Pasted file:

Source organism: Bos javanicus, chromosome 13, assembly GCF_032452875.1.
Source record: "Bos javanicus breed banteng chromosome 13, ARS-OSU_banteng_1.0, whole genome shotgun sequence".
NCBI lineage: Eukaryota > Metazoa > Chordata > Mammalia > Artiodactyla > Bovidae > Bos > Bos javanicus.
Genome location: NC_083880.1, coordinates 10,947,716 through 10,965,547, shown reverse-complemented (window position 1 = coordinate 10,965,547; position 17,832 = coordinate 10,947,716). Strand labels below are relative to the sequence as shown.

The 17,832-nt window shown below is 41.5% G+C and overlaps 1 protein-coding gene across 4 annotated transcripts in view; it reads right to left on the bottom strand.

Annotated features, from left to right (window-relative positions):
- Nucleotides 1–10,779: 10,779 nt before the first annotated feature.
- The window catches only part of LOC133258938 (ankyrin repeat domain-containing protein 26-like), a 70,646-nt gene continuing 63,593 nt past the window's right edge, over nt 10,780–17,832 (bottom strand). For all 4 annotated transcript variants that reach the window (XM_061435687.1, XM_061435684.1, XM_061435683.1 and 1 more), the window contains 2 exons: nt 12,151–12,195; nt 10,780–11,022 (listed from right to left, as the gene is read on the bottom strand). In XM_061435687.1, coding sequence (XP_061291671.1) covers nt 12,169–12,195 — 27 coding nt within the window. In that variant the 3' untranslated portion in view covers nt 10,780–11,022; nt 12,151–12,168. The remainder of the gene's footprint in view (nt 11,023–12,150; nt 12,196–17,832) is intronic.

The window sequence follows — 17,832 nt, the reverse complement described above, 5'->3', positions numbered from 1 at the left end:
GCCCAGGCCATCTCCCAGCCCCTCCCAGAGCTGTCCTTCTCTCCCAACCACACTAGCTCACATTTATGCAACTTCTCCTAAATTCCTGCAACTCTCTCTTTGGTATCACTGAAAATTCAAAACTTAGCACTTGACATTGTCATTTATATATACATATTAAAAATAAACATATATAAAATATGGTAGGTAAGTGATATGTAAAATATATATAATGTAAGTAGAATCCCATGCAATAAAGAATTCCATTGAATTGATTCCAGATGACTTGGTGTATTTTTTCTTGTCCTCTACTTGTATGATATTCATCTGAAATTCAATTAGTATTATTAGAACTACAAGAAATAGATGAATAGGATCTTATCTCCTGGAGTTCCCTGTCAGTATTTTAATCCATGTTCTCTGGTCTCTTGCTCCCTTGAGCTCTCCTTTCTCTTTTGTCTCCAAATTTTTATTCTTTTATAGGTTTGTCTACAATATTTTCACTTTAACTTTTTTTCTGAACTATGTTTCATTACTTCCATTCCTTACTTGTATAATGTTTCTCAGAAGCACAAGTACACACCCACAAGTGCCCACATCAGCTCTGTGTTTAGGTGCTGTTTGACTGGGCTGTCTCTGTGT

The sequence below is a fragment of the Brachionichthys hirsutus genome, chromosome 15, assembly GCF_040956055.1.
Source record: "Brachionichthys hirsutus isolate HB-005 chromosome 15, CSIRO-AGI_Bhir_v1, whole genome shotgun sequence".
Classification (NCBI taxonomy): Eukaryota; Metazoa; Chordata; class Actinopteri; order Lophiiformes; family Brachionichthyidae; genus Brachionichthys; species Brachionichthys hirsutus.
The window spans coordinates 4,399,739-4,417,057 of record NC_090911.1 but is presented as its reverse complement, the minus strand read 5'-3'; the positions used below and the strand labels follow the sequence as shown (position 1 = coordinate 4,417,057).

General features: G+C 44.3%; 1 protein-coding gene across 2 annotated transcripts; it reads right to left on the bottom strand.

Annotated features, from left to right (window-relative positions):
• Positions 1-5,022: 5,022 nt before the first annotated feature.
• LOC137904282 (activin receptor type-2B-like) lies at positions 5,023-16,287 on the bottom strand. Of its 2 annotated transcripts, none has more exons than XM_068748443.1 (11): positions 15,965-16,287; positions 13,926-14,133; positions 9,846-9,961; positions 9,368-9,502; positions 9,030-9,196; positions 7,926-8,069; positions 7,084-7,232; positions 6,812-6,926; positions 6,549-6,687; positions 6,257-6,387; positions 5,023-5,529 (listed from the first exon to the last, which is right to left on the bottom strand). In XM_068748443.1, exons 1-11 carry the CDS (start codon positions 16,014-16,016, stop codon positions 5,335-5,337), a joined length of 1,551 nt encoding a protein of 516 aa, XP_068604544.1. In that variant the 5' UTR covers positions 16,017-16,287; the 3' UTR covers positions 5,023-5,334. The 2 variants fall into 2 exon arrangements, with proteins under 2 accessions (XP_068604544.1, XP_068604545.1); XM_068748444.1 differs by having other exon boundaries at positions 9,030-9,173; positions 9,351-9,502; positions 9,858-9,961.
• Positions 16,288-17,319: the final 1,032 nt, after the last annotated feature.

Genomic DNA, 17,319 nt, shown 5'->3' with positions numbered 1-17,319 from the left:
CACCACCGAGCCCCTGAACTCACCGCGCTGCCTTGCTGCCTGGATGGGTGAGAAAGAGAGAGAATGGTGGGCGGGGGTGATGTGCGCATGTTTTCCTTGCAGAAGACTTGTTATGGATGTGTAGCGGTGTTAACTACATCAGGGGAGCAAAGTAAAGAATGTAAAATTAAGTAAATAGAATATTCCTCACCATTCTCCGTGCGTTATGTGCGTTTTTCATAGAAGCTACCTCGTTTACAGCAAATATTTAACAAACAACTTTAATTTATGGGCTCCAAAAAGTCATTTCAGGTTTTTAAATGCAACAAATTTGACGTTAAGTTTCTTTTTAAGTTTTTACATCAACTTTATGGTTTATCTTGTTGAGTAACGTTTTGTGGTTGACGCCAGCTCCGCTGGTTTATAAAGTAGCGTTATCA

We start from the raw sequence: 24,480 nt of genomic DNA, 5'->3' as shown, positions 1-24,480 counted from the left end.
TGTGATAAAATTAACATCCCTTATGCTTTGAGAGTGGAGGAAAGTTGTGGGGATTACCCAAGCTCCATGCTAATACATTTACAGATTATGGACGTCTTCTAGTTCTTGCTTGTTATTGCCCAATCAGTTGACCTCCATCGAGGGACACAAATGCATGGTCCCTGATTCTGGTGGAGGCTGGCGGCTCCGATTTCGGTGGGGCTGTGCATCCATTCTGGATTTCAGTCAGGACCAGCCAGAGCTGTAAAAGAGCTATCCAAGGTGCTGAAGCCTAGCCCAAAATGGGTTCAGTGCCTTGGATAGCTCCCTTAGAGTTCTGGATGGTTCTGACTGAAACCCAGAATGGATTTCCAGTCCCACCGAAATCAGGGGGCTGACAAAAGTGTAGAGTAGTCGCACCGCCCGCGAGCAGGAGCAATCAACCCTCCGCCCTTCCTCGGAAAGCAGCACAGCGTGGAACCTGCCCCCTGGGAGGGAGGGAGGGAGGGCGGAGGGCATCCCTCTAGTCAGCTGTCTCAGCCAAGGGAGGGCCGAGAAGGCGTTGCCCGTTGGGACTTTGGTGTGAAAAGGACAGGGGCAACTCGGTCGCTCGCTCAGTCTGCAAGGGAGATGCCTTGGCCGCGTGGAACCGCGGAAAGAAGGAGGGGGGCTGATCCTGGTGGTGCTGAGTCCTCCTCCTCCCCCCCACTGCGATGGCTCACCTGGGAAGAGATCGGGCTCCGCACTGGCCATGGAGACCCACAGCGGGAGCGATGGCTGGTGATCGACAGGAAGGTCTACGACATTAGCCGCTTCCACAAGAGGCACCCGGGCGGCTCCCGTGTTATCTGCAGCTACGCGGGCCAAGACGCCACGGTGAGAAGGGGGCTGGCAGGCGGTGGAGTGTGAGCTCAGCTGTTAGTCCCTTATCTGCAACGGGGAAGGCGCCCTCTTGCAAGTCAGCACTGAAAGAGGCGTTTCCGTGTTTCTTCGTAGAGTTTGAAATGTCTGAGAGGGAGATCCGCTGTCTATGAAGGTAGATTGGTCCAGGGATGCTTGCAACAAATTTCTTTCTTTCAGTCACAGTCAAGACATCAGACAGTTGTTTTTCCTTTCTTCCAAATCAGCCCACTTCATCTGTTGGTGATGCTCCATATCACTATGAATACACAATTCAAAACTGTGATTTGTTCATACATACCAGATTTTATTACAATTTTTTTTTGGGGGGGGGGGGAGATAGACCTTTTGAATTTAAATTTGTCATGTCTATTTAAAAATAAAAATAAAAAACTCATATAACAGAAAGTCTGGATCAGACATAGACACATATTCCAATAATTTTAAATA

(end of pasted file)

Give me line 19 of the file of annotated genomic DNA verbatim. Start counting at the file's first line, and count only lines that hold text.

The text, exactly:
• Positions 16,288-17,319: the final 1,032 nt, after the last annotated feature.